The role of Vivian Bearing, the acerbic John Donne scholar dying of ovarian cancer and ravaged by experimental chemotherapy in Wit, is a terrifically difficult one in that it requires a very broad emotional range--from wry detachment to mortal pathos--but at the same time it necessitates sustaining a single note almost from curtain to curtain: It is only in the play's closing scenes that Professor Bearing's cold and cerebral remoteness is breached by the agonizing final facts of life. Cynthia Nixon seems an unlikely choice for a role associated with Emma Thompson; though she had a distinguished stage career before Sex and the City made her a household name, there is a kind of insubstantiality about Miss Nixon--an Ophelia, not a Lady Macbeth. And she seemed merely competent, and even a trifle unsteady, in Clare Booth Luce's The Women. Whether she has summoned some previously unknown steel or has been superbly directed by Lynne Meadow, her Professor Bearing is a remarkably vivid and complete character, the most skillfully executed in the three or four versions of the play I have seen.
She is also the funniest. Whereas Stephahie Barton-Farcas emphasized the anger and desperation of the character, as well as the savagery of her humor (The New Criterion, May 2010), Miss Nixon brings to the role pinpoint comic timing. There is a great deal of humor in the play that would not be obvious on the page, moments of levity that are entirely dependent upon timing and other subtleties inexpressible in the stage directions. For instance, one of the play's funniest and most poignant moments--it is necessary that they go together--comes when Bearing is visited in the last days of her life by her academic mentor, E. M. Ashford (Suzanne Bertish). With Bearing unable to do anything but lie in bed and suffer, Ashford asks if Bearing would like her to recite some Donne. "No," is her answer--but it is an extended, anguished, despairing no, in a syllable communicating precisely where Bearing is at that second: weary of everything, even of her beloved Holy Sonnets, rueful that her aloofness cannot protect her from inevitable suffering, but, at the same time, watching the scene with a third eye, a sort of second-order aloofness, and appreciating the absurdity of it all. Ashford instead reads to her from Margaret Wise Brown's The Runaway Bunny--and is incapable of stopping herself from pointing out the literary techniques deployed therein. Criticism is a compulsion.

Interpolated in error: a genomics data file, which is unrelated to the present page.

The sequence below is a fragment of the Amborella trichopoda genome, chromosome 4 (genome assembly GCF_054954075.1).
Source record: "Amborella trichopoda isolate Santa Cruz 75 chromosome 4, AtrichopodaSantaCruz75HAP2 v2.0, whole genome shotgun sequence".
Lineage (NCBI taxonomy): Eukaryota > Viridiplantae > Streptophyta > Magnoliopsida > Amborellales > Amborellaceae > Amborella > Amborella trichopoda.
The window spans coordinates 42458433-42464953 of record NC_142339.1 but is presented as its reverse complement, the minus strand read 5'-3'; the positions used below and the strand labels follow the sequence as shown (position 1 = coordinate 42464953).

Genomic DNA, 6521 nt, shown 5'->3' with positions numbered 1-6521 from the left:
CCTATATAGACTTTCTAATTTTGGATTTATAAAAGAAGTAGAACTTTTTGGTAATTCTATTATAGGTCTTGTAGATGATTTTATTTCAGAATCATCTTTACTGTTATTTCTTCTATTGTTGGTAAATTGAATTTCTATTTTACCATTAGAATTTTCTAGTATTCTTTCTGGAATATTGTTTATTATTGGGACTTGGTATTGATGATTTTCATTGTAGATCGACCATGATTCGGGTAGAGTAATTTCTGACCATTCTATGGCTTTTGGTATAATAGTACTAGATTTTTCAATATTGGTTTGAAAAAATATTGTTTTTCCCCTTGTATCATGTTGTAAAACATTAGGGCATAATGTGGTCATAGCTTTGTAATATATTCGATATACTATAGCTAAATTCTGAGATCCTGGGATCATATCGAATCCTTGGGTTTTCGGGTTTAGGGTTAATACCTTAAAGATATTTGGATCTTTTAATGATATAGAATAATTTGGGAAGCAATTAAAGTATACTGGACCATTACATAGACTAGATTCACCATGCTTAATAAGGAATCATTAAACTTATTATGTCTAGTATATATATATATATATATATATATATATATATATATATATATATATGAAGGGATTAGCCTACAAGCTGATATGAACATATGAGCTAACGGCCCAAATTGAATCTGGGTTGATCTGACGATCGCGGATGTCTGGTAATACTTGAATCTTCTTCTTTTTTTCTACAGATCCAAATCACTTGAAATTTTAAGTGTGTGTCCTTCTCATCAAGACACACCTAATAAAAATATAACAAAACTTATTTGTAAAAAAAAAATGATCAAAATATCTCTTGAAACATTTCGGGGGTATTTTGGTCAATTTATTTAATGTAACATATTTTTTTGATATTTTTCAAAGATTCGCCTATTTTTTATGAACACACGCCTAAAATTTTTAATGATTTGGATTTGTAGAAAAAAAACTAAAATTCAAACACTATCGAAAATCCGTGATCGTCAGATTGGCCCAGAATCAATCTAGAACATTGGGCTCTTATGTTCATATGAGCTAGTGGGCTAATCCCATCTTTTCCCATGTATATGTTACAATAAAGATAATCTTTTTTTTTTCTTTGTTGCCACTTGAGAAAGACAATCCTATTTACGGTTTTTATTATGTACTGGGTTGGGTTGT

The obsessive and compulsive nature of serious scholarship is as much the subject of the play as cancer is, and orthography is given as much attention as is oncology. Whereas other Bearings may be imperious, acting with indifferent forethought, Miss Nixon interprets the character as a high-order nerd, complete with deficient social skills. Though the Asperger-lite personality type she adopts is in my experience much more commonly found in economics departments than in English departments, the style is a familiar one: Her seeming lack of self-awareness is the product of a very powerful brain that is painfully aware of itself--and everything else--all the time. Miss Nixon's Bearing is not so much cruel as clumsy.
And while that interpretation is a welcome variation, it also serves to bring forward some of the structural deficiencies of the play, one of which is that it is too long, even though it is a short play. Particularly extraneous are the flashback scenes in which Bearing is shown to have been something less than a font of human kindness during the course of her academic career. Her delivery of petty cruelties on her despised undergraduate students is both incongruent with what we have learned of the character so far (that her sins are in the main those of omission rather than commission), but at the same time redundant: We know already that she has not been a warm and fuzzy professor. Those scenes manage to say things we already know about Bearing, about which we …